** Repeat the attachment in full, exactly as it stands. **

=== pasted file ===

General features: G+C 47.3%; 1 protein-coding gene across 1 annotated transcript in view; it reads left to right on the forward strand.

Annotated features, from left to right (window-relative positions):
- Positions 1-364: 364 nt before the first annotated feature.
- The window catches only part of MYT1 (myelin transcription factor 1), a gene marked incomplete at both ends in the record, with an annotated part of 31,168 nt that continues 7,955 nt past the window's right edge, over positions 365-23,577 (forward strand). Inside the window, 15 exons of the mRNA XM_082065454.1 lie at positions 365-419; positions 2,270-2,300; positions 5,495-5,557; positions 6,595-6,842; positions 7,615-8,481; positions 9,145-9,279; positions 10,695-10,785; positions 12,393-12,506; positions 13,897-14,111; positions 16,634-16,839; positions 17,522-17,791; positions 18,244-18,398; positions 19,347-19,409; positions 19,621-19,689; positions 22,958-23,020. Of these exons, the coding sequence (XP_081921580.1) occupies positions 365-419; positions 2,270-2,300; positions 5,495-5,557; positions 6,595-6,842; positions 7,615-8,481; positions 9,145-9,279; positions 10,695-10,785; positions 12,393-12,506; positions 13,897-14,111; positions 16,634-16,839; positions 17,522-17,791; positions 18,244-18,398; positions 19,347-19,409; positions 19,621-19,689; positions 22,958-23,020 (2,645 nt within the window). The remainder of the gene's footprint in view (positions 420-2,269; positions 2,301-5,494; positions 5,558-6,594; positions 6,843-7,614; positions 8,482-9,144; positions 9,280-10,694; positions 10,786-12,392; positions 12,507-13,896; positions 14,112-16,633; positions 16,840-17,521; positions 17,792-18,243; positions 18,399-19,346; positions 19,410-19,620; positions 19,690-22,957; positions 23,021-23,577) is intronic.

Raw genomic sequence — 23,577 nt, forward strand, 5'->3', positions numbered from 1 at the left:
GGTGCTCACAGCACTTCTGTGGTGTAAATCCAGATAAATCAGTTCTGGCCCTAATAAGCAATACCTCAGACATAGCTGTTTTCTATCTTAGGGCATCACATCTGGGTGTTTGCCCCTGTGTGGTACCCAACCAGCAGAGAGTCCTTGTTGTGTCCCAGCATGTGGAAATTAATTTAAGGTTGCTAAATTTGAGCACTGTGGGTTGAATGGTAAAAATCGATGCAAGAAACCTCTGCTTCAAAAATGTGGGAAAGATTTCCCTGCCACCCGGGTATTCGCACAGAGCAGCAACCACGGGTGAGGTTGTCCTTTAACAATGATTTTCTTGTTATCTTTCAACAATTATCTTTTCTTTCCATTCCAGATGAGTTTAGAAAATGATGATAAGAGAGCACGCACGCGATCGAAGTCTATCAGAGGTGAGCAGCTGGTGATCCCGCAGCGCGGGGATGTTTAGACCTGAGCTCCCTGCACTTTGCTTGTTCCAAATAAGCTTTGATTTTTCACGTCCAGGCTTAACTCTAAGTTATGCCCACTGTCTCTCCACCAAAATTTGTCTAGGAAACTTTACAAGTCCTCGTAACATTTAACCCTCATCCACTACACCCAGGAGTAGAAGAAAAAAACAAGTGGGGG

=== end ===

General features: G+C 47.3%; 1 protein-coding gene across 1 annotated transcript in view; it reads left to right on the forward strand.

Annotated features, from left to right (window-relative positions):
- Positions 1-364: 364 nt before the first annotated feature.
- The window catches only part of MYT1 (myelin transcription factor 1), a gene marked incomplete at both ends in the record, with an annotated part of 31,168 nt that continues 7,955 nt past the window's right edge, over positions 365-23,577 (forward strand). Inside the window, 15 exons of the mRNA XM_082065454.1 lie at positions 365-419; positions 2,270-2,300; positions 5,495-5,557; positions 6,595-6,842; positions 7,615-8,481; positions 9,145-9,279; positions 10,695-10,785; positions 12,393-12,506; positions 13,897-14,111; positions 16,634-16,839; positions 17,522-17,791; positions 18,244-18,398; positions 19,347-19,409; positions 19,621-19,689; positions 22,958-23,020. Of these exons, the coding sequence (XP_081921580.1) occupies positions 365-419; positions 2,270-2,300; positions 5,495-5,557; positions 6,595-6,842; positions 7,615-8,481; positions 9,145-9,279; positions 10,695-10,785; positions 12,393-12,506; positions 13,897-14,111; positions 16,634-16,839; positions 17,522-17,791; positions 18,244-18,398; positions 19,347-19,409; positions 19,621-19,689; positions 22,958-23,020 (2,645 nt within the window). The remainder of the gene's footprint in view (positions 420-2,269; positions 2,301-5,494; positions 5,558-6,594; positions 6,843-7,614; positions 8,482-9,144; positions 9,280-10,694; positions 10,786-12,392; positions 12,507-13,896; positions 14,112-16,633; positions 16,840-17,521; positions 17,792-18,243; positions 18,399-19,346; positions 19,410-19,620; positions 19,690-22,957; positions 23,021-23,577) is intronic.

Raw genomic sequence — 23,577 nt, forward strand, 5'->3', positions numbered from 1 at the left:
GGTGCTCACAGCACTTCTGTGGTGTAAATCCAGATAAATCAGTTCTGGCCCTAATAAGCAATACCTCAGACATAGCTGTTTTCTATCTTAGGGCATCACATCTGGGTGTTTGCCCCTGTGTGGTACCCAACCAGCAGAGAGTCCTTGTTGTGTCCCAGCATGTGGAAATTAATTTAAGGTTGCTAAATTTGAGCACTGTGGGTTGAATGGTAAAAATCGATGCAAGAAACCTCTGCTTCAAAAATGTGGGAAAGATTTCCCTGCCACCCGGGTATTCGCACAGAGCAGCAACCACGGGTGAGGTTGTCCTTTAACAATGATTTTCTTGTTATCTTTCAACAATTATCTTTTCTTTCCATTCCAGATGAGTTTAGAAAATGATGATAAGAGAGCACGCACGCGATCGAAGTCTATCAGAGGTGAGCAGCTGGTGATCCCGCAGCGCGGGGATGTTTAGACCTGAGCTCCCTGCACTTTGCTTGTTCCAAATAAGCTTTGATTTTTCACGTCCAGGCTTAACTCTAAGTTATGCCCACTGTCTCTCCACCAAAATTTGTCTAGGAAACTTTACAAGTCCTCGTAACATTTAACCCTCATCCACTACACCCAGGAGTAGAAGAAAAAAACAAGTGGGGG